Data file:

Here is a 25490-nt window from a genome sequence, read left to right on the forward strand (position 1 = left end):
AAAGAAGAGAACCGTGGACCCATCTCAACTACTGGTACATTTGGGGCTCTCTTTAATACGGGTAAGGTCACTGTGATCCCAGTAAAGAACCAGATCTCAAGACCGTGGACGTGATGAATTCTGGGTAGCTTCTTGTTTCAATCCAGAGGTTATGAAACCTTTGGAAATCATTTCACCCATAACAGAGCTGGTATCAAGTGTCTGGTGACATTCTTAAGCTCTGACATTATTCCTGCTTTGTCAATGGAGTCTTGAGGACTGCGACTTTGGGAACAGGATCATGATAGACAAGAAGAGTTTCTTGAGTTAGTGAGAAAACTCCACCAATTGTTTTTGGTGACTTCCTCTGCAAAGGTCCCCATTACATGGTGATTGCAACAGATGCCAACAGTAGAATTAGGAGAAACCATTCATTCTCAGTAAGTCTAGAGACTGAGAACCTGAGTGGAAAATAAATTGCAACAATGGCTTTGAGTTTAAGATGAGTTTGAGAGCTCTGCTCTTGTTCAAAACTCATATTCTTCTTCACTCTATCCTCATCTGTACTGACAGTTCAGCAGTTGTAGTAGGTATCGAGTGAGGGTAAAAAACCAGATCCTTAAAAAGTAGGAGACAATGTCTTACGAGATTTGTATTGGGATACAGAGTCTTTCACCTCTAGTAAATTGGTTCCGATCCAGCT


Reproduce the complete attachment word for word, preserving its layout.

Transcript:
Here is a 25490-nt window from a genome sequence, read left to right on the forward strand (position 1 = left end):
AAAGAAGAGAACCGTGGACCCATCTCAACTACTGGTACATTTGGGGCTCTCTTTAATACGGGTAAGGTCACTGTGATCCCAGTAAAGAACCAGATCTCAAGACCGTGGACGTGATGAATTCTGGGTAGCTTCTTGTTTCAATCCAGAGGTTATGAAACCTTTGGAAATCATTTCACCCATAACAGAGCTGGTATCAAGTGTCTGGTGACATTCTTAAGCTCTGACATTATTCCTGCTTTGTCAATGGAGTCTTGAGGACTGCGACTTTGGGAACAGGATCATGATAGACAAGAAGAGTTTCTTGAGTTAGTGAGAAAACTCCACCAATTGTTTTTGGTGACTTCCTCTGCAAAGGTCCCCATTACATGGTGATTGCAACAGATGCCAACAGTAGAATTAGGAGAAACCATTCATTCTCAGTAAGTCTAGAGACTGAGAACCTGAGTGGAAAATAAATTGCAACAATGGCTTTGAGTTTAAGATGAGTTTGAGAGCTCTGCTCTTGTTCAAAACTCATATTCTTCTTCACTCTATCCTCATCTGTACTGACAGTTCAGCAGTTGTAGTAGGTATCGAGTGAGGGTAAAAAACCAGATCCTTAAAAAGTAGGAGACAATGTCTTACGAGATTTGTATTGGGATACAGAGTCTTTCACCTCTAGTAAATTGGTTCCGATCCAGCT